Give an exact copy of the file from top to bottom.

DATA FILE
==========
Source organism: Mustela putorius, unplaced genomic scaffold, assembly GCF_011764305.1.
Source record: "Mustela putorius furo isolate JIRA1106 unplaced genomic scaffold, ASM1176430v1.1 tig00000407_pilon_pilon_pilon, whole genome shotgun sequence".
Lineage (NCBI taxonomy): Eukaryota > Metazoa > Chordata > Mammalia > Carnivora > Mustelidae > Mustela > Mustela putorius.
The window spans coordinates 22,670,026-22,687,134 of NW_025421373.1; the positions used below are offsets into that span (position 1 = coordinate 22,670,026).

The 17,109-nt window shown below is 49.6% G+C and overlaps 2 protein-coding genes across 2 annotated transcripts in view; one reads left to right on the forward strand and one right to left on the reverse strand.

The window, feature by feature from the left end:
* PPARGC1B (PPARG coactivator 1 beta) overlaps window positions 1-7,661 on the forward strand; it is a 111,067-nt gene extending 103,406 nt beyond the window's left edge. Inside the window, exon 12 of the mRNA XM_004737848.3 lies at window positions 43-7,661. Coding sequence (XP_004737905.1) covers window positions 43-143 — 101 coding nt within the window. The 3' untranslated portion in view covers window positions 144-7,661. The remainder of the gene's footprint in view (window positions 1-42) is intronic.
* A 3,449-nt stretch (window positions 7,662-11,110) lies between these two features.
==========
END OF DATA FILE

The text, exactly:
Source organism: Mustela putorius, unplaced genomic scaffold, assembly GCF_011764305.1.
Source record: "Mustela putorius furo isolate JIRA1106 unplaced genomic scaffold, ASM1176430v1.1 tig00000407_pilon_pilon_pilon, whole genome shotgun sequence".
Lineage (NCBI taxonomy): Eukaryota > Metazoa > Chordata > Mammalia > Carnivora > Mustelidae > Mustela > Mustela putorius.
The window spans coordinates 22,670,026-22,687,134 of NW_025421373.1; the positions used below are offsets into that span (position 1 = coordinate 22,670,026).

The 17,109-nt window shown below is 49.6% G+C and overlaps 2 protein-coding genes across 2 annotated transcripts in view; one reads left to right on the forward strand and one right to left on the reverse strand.

The window, feature by feature from the left end:
* PPARGC1B (PPARG coactivator 1 beta) overlaps window positions 1-7,661 on the forward strand; it is a 111,067-nt gene extending 103,406 nt beyond the window's left edge. Inside the window, exon 12 of the mRNA XM_004737848.3 lies at window positions 43-7,661. Coding sequence (XP_004737905.1) covers window positions 43-143 — 101 coding nt within the window. The 3' untranslated portion in view covers window positions 144-7,661. The remainder of the gene's footprint in view (window positions 1-42) is intronic.
* A 3,449-nt stretch (window positions 7,662-11,110) lies between these two features.